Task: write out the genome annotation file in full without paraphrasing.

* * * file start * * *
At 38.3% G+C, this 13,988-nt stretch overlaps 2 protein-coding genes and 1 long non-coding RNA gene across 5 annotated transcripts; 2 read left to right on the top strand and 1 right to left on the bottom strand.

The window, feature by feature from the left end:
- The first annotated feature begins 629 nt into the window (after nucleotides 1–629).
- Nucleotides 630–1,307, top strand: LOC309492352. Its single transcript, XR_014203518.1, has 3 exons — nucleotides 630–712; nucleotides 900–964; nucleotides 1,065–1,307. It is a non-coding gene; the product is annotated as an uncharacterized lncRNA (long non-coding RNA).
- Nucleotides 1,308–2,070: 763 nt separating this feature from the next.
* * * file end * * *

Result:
At 38.3% G+C, this 13,988-nt stretch overlaps 2 protein-coding genes and 1 long non-coding RNA gene across 5 annotated transcripts; 2 read left to right on the top strand and 1 right to left on the bottom strand.

The window, feature by feature from the left end:
- The first annotated feature begins 629 nt into the window (after nucleotides 1–629).
- Nucleotides 630–1,307, top strand: LOC309492352. Its single transcript, XR_014203518.1, has 3 exons — nucleotides 630–712; nucleotides 900–964; nucleotides 1,065–1,307. It is a non-coding gene; the product is annotated as an uncharacterized lncRNA (long non-coding RNA).
- Nucleotides 1,308–2,070: 763 nt separating this feature from the next.